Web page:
Ultimately, the question is this: Is it better to send American aviation down the road toward coal-based fuel without a clear idea of what to do about the extra carbon emissions, or to keep on burning billions of gallons of imported oil every year? The lack of alternatives makes this debate tricky. Finding renewable sources of jet fuel is “going to be tough, there’s no doubt about it,” says Tyson Slocum, director of the public-interest group Public Citizen’s Energy Program. “You can’t put solar panels on a jet airplane.”

The problem can even make committed environmentalists soften a bit toward oil. Henry Henderson and Shannon Fisk of the Natural Resources Defense Council suggest that we scrap liquid coal entirely and invest in oil-saving technologies that we already have, like hybrid and electric cars and trucks. That could free up more oil for jet fuel, lowering its cost and buying time to search for sustainable alternatives.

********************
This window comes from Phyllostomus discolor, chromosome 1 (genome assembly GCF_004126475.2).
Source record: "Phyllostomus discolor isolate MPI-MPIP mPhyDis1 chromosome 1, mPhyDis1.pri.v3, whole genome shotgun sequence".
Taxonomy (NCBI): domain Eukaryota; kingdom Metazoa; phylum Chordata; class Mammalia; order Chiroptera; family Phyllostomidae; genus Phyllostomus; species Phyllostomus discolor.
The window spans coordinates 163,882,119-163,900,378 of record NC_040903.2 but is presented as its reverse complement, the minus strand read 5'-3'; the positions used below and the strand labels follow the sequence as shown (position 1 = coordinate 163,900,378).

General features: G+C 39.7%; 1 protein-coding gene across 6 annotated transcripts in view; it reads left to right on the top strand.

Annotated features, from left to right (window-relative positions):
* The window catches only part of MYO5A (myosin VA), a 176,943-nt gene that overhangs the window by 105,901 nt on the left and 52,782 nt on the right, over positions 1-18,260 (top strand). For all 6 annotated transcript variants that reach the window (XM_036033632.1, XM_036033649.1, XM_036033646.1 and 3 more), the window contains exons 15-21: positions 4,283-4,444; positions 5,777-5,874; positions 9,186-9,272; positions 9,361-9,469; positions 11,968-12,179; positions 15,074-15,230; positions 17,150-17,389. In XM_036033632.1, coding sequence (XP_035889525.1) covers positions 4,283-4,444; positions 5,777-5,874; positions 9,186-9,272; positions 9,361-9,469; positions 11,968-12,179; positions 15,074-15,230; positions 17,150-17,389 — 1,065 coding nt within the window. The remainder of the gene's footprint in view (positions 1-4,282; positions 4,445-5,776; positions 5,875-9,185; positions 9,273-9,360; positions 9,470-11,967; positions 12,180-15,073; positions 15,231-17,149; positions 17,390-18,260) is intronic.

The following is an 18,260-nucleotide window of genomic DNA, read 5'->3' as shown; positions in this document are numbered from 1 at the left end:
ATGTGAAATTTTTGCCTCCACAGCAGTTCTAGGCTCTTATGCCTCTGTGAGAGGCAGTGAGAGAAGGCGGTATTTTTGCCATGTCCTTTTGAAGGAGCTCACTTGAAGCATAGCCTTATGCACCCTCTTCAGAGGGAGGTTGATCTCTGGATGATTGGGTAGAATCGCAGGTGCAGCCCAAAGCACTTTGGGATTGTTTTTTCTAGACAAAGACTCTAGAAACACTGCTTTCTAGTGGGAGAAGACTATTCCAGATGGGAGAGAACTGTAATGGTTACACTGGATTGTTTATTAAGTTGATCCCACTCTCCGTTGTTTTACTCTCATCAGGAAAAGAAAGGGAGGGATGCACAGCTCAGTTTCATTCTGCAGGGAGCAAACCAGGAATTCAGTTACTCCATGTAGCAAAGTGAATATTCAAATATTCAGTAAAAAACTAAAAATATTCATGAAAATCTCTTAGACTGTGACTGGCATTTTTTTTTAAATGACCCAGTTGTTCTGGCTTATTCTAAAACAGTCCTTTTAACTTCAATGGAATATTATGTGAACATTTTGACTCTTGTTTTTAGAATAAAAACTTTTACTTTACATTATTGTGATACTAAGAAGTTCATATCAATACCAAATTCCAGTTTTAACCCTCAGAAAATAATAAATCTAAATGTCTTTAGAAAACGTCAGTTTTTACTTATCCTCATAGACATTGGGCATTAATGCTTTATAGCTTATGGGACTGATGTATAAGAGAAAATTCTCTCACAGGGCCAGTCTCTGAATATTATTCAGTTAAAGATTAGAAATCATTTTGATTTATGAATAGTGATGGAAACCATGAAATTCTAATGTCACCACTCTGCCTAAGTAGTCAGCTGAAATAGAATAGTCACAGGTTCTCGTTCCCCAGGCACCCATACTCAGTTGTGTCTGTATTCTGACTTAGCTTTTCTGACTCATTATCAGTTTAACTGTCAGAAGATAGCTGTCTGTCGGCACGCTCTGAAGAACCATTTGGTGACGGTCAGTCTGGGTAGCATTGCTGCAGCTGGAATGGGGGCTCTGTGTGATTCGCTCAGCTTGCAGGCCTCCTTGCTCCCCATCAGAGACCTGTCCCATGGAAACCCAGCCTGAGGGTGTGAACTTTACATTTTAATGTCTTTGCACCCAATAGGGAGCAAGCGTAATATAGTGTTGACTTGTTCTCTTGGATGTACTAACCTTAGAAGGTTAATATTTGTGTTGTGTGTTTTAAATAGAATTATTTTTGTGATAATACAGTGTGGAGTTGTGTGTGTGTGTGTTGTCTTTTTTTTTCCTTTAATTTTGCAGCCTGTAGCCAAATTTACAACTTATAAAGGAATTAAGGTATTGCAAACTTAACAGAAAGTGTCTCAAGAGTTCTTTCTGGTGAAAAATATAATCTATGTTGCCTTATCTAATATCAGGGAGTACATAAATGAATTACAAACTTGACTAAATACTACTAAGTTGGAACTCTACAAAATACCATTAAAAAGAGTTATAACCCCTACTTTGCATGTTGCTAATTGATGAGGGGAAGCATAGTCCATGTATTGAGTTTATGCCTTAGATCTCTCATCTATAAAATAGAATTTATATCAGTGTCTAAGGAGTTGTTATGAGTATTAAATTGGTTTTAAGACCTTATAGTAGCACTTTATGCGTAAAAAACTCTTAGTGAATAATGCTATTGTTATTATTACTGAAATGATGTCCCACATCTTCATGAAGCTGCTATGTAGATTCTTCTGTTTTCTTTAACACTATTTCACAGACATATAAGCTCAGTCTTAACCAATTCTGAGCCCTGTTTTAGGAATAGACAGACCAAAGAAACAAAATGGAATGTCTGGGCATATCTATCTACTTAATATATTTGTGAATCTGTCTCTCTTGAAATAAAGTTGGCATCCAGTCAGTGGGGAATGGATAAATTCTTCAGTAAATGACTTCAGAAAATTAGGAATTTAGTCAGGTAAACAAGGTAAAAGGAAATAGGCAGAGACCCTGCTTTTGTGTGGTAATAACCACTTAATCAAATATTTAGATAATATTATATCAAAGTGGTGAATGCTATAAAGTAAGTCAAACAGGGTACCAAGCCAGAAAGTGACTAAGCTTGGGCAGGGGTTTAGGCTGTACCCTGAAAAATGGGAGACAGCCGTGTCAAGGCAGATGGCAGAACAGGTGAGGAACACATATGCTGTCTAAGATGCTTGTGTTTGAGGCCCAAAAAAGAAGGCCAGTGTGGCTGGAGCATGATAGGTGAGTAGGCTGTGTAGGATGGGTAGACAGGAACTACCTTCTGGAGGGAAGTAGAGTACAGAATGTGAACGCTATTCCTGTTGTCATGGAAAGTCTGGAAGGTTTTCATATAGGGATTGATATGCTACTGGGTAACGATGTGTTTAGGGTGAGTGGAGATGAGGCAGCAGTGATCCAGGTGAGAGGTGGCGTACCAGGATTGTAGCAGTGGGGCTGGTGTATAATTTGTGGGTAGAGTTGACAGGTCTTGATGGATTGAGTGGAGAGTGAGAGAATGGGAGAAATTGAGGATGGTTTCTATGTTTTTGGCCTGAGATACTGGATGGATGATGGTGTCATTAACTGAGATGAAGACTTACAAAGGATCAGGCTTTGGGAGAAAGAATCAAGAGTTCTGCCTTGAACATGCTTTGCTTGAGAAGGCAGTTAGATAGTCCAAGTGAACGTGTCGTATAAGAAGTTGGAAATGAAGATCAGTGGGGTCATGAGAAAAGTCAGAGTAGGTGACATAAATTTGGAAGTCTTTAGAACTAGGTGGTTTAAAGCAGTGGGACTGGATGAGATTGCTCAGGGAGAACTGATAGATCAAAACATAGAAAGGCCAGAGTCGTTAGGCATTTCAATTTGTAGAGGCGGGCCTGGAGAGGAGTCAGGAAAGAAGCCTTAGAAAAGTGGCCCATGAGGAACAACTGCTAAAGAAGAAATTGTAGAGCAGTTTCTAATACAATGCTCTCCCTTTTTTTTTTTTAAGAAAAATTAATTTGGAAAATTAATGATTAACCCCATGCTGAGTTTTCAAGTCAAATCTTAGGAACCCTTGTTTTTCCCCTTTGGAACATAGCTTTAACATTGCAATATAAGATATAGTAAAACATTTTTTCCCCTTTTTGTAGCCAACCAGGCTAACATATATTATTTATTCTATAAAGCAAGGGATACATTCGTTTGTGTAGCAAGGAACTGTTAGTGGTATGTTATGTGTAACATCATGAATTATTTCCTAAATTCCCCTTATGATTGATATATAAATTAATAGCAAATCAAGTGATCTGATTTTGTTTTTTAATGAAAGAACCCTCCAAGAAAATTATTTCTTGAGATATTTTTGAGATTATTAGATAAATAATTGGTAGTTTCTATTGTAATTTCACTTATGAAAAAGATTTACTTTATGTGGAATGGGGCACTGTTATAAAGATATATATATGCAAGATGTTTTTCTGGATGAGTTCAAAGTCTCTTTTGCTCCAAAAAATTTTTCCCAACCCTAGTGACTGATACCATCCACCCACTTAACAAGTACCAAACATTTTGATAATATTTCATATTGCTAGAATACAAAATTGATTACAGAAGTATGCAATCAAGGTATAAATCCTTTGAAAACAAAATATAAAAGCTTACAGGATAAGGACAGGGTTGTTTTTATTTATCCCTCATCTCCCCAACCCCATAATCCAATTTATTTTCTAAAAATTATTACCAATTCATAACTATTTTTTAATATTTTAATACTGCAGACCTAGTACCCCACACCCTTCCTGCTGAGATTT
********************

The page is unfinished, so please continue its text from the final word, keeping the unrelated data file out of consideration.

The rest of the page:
Eventually, new biofuels that cut carbon without raising food prices could be the answer. Some companies are already working on them. Virgin Atlantic flew a jumbo jet from London to Amsterdam last year using a fuel partially derived from Brazilian babassu nuts and coconuts. Last September saw the launch of the Sustainable Aviation Fuels Users Group, a coalition of Boeing, the NRDC, and several other airlines and environmental groups that aims to encourage the development of low-carbon fuels. In the meantime, the American military might very well start powering its future using the hydrocarbon fuel of the past.

Catherine Price’s most recent article for Popular Science_ was “The Anonymity Experiment,” last March._